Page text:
UNSC to ease Taliban sanctions for reconciliation
United Nations: The UN Security Council will consider Friday removing about 20 former senior Taliban commanders from an international sanctions list to boost reconciliation efforts in Afghanistan, diplomats said.
In another sign that the international coalition in Afghanistan wants a negotiated peace, the council will also divide the UN sanctions list between al-Qaida and the Taliban to draw a distinction between them.
The United States is driving the new diplomatic campaign to entice the militant group it is fighting a war against in Afghanistan into talks, diplomats said.
President Barack Obama has set July as the target date to begin reducing the 100,000 US troops in Afghanistan, while Defense Secretary Robert Gates said this month there could be talks with the Taliban before the end of the year.
Western officials in Kabul say they are trying to set up communication channels with Taliban leaders but stress this remains at a very early stage.
The list of former Taliban figures includes five members of Afghan President Hamid Karzai's Higher Council of Peace, which he set up last year to seek peace talks with Afghanistan's former hardline rulers.
One of them, Mohammed Qalamuddin, was once head of the Taliban's feared religious police.
The United States and its allies have insisted, however, that there must be strict conditions for getting off the sanctions list, which currently has 135 Taliban names. There are also 254 al-Qaida members on the list, reduced since the killing last month of al-Qaida mastermind Osama bin Laden.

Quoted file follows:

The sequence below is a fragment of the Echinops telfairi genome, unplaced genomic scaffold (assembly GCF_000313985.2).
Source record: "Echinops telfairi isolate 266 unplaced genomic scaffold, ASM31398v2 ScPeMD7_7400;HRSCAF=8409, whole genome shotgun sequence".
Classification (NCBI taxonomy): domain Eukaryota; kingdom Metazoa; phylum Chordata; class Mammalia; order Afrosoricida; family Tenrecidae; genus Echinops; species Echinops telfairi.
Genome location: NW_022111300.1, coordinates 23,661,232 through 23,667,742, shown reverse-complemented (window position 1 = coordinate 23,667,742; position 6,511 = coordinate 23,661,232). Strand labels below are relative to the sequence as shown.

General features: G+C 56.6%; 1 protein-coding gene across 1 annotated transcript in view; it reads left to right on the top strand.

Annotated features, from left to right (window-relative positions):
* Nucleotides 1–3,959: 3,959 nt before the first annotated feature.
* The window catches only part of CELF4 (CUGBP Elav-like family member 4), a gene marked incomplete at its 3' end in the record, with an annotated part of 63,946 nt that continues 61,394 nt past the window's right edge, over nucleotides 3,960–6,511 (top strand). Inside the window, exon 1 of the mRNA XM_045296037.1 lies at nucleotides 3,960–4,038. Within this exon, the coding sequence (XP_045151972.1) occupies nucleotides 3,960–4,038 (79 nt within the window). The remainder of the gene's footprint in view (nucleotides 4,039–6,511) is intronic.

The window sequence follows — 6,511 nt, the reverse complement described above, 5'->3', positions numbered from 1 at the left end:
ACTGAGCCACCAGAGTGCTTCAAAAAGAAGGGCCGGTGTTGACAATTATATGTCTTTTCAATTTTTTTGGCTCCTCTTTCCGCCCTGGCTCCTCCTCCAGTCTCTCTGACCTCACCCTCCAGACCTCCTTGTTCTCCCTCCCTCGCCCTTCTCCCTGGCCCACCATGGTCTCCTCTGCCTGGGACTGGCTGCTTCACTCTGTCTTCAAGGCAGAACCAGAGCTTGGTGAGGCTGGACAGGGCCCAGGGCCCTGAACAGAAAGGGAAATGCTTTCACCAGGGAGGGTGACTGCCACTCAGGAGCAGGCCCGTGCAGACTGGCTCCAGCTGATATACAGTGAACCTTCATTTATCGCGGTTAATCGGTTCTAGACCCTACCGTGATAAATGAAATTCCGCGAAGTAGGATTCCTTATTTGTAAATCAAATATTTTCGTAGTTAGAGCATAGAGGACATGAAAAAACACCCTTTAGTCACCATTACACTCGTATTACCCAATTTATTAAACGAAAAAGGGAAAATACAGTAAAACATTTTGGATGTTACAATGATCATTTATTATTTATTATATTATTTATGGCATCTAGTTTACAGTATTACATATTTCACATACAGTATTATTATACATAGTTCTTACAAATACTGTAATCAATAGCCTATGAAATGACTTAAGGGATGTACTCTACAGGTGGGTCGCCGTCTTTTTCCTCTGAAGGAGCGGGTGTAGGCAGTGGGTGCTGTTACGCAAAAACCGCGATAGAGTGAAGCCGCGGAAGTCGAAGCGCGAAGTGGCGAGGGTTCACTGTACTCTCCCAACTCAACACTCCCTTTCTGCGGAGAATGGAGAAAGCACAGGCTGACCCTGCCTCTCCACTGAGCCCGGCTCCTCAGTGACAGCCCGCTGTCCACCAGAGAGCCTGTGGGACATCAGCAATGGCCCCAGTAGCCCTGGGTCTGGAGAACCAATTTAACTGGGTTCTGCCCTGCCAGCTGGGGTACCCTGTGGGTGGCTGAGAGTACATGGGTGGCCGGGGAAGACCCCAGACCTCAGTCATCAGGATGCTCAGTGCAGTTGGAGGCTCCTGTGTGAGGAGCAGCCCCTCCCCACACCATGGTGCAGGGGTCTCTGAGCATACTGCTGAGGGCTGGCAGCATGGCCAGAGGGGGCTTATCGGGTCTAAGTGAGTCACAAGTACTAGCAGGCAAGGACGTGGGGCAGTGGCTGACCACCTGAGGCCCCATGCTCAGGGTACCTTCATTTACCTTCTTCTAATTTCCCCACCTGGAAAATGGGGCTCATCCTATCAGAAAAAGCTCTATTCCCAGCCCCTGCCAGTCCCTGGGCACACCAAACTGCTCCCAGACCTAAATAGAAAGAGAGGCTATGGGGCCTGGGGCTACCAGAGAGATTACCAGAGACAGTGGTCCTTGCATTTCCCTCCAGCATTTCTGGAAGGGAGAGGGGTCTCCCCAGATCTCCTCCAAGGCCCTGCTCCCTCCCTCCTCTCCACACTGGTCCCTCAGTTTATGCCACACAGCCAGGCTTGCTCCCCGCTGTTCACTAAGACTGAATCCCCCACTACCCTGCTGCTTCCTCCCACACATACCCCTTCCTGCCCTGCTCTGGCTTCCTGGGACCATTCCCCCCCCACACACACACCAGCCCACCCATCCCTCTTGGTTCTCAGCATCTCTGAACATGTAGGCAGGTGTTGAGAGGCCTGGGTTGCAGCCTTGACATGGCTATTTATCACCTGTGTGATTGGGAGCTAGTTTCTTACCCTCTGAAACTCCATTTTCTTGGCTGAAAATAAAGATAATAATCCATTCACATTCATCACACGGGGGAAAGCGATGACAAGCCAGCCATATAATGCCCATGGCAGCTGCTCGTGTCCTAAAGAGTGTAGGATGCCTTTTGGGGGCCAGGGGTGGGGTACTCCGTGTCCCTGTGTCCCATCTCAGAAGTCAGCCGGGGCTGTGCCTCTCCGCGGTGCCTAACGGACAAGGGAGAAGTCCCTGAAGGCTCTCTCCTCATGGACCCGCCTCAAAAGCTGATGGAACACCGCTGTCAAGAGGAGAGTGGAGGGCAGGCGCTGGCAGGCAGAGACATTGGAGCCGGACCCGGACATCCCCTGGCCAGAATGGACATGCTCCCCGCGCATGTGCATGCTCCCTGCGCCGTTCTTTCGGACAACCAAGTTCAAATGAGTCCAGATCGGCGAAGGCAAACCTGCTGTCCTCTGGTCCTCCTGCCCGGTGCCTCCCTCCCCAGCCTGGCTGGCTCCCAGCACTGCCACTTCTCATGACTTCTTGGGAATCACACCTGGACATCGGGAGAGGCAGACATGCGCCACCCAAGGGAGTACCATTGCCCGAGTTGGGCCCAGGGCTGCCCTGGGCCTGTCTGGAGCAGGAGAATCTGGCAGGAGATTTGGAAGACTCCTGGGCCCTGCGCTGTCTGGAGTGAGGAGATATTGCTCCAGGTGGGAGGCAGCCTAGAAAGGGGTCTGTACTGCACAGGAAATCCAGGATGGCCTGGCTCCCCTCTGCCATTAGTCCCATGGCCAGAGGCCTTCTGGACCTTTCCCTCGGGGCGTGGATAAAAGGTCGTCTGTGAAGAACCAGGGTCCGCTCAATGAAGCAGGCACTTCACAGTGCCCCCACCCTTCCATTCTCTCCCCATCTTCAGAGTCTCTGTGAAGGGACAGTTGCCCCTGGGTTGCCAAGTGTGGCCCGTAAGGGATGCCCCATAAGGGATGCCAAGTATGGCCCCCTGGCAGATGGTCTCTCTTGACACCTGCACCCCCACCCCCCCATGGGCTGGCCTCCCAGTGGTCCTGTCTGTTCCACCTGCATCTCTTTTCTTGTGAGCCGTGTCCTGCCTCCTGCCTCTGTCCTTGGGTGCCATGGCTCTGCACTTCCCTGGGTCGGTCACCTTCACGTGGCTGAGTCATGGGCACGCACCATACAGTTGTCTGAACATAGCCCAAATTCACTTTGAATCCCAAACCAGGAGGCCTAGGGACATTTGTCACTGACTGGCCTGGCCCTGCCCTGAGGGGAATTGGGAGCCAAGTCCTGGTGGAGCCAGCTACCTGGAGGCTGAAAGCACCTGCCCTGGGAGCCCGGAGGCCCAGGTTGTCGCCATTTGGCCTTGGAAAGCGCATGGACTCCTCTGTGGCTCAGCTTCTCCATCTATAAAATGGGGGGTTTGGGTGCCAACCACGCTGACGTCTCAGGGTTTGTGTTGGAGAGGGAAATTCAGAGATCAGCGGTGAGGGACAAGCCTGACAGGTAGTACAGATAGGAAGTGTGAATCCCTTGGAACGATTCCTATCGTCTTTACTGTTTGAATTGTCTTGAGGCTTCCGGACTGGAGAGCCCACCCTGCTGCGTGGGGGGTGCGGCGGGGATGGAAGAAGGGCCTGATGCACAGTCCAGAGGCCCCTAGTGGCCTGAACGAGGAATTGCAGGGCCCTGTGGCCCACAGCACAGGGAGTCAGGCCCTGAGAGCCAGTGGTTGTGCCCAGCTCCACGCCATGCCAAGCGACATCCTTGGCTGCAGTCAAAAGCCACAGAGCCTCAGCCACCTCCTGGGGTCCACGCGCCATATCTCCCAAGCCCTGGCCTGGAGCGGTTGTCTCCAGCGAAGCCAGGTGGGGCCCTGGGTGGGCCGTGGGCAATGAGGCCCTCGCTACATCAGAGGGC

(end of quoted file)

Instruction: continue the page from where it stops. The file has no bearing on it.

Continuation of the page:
They will have to end links with al-Qaida, renounce violence and declare their support for the Afghan constitution.
Afghanistan's UN Ambassador Zahir Tanin told AFP that removing the Taliban names from the list of figures facing a travel ban and assets freeze "would be an important psychological and political signal for the reconciliation process in Afghanistan."
"This is not an olive branch for terrorism," he insisted.
"It is important for Afghan people to see that what the Afghan government is doing is supported by the international community.
"It is not easy for them to understand when people who are involved in the political process are also on a UN blacklist."
The Security Council's sanctions committee will meet to start the process of taking the names off the punishment list. The full Security Council will meet separately to pass two US-proposed resolutions to divide the sanctions lists into one for the Taliban and one for al-Qaida.
"Al-Qaida is a transnational, jihadist network, the Taliban is a national network. They can be treated differently," said one western diplomat.
A British official at the United Nations said bin Laden's death "presents a clear opportunity for the Taliban to give a message that they want to separate themselves from Al-Qaeda and participate in a peaceful political process in Afghanistan."
Britain, the second largest troop contributor in Afghanistan, has given strong backing to the US initiative. "We will not take any names off the list if they do not take concrete steps to reconciliation," said the official.
The Afghan government initially requested that up to 50 former Taliban figures be removed from the sanctions list. But diplomats said the government had not followed this up with support documentation for all those involved.
The diplomats added that resistance to the move from Russia, China and India had been overcome though some legal details were still to be worked out.